Thursday, 19 November 2015
I'm something of a casual fan of Judge Dredd, in that I own a few of the collected trade paper backs, and will probably buy more eventually. However I've probably read only about a tenth of his near-forty year publication history in the pages of 2000 AD and its affiliated magazines.
I'm no expert on him, in other words, but I do have enough affection for the source material that I approached this 2012 adaptation with the sincere hope it would be a much better film than the execrable Stallone effort from the 1990s.
And in that regard, I was not disappointed.
Dredd is not a particularly sophisticated film. It's almost entirely confined to a single location - albeit a rather expansive one in the form of a 200-storey 'megastructure' containing 75,000 inhabitants - and the narrative is pretty simple. Dredd and the rookie Judge (police officer) he's assessing end up tangling with a large, heavily armed gang of mobsters in a running gun battle that occupies most of the film's length.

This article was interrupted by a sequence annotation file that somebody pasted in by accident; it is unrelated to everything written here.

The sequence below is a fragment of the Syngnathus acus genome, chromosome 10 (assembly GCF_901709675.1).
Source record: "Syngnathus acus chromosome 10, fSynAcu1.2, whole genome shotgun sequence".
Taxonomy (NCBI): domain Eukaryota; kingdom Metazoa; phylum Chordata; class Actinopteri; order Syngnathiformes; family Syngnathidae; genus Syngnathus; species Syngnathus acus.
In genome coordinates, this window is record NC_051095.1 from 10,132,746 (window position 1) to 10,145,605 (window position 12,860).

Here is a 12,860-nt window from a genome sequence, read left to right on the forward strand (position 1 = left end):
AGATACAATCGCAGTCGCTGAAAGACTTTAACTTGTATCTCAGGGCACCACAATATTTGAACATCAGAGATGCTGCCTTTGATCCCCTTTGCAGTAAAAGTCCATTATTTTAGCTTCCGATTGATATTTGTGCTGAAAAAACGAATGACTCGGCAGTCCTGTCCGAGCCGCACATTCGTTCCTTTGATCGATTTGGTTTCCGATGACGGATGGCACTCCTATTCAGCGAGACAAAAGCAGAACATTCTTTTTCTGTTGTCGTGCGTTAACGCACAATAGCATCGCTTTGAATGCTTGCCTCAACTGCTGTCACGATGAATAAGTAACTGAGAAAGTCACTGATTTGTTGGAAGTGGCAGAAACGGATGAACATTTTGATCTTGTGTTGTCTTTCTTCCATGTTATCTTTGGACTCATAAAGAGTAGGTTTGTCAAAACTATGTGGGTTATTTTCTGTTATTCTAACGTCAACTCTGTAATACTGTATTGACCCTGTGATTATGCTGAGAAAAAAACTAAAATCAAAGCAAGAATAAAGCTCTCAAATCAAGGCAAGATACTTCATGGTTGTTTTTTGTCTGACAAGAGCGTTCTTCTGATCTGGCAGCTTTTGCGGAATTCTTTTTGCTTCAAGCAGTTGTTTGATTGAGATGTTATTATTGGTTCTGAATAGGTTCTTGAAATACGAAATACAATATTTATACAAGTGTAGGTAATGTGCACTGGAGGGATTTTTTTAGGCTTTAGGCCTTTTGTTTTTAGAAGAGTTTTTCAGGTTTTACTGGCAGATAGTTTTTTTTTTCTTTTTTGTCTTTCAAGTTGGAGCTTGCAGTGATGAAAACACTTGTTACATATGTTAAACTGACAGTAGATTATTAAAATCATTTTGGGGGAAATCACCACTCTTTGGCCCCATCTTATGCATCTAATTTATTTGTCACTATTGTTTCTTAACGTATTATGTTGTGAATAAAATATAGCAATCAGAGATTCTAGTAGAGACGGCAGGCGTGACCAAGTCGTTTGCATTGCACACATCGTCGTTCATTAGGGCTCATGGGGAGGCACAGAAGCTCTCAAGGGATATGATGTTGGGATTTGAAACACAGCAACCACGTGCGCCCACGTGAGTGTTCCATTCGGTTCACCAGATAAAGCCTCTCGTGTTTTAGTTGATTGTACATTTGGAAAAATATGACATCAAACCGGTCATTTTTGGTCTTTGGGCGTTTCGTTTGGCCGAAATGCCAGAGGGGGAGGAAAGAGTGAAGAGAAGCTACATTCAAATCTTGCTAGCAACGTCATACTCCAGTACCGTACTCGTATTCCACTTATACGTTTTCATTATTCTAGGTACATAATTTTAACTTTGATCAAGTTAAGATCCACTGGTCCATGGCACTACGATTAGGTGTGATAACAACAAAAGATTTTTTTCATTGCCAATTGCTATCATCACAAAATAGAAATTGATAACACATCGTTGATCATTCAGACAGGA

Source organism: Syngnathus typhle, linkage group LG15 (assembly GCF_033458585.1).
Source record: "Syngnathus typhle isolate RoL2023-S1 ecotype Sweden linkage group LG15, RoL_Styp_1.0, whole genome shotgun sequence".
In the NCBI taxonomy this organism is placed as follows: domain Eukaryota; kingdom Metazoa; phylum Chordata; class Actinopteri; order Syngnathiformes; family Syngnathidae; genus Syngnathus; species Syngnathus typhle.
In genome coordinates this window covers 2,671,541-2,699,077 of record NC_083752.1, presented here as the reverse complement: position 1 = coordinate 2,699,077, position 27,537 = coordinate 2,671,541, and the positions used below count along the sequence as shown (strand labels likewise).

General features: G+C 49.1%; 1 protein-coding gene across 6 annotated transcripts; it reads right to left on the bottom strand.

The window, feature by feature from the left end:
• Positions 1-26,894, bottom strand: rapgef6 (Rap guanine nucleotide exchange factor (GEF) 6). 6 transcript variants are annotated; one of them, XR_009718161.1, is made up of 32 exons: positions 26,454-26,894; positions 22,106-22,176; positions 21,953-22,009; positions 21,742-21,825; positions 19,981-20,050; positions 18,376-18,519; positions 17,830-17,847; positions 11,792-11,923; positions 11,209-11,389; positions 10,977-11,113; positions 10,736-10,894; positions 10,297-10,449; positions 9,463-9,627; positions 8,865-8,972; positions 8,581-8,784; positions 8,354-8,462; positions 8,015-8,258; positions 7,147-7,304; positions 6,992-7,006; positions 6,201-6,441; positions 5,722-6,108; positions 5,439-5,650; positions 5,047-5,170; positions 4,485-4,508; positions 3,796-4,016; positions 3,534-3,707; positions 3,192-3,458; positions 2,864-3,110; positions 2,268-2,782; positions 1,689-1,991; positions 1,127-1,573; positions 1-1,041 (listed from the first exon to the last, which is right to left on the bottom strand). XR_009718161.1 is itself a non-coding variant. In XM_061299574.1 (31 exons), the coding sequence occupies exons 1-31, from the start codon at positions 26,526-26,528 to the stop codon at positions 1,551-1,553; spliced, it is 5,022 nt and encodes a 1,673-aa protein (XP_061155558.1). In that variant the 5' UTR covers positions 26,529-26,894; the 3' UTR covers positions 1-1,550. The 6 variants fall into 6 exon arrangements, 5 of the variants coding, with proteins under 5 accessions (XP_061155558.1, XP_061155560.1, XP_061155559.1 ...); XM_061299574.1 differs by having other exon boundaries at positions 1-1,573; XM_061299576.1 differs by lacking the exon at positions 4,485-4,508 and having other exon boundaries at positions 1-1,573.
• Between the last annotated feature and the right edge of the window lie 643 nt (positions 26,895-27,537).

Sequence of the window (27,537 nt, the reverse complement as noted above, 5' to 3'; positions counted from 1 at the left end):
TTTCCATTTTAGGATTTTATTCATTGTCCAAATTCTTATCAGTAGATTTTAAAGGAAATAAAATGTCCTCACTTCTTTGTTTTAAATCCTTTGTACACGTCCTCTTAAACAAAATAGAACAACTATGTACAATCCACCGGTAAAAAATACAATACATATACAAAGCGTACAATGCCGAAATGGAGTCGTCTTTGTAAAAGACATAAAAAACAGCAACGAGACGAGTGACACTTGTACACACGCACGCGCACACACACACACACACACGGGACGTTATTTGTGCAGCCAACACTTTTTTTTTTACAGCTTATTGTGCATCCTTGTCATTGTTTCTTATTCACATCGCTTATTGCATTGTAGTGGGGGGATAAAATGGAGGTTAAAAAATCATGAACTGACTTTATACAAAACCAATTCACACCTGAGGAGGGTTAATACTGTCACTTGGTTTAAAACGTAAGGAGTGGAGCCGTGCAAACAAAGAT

When you make a film as focused - and especially as action-focused - as this one, you really need to nail your casting. Your need actors who can to define and express their characters with only brief snatches of dialogue and a lot of non-verbal cues. And it's here that the film makers have really excelled. Karl Urban is tremendous as the implacable Dredd - but then Karl Urban managed to be good in Doom, so the man's obviously something special. He's ably matched by Lena Headey as the twitchy, psychotic villain Ma-Ma, while Olivia Thirlby brings just the right balance of nerves and steeliness to her portrayal of rookie Judge Anderson.
If you're looking for a solid action film and don't mind if it comes with some SF trappings, this is a good way to spend ninety minutes of your time.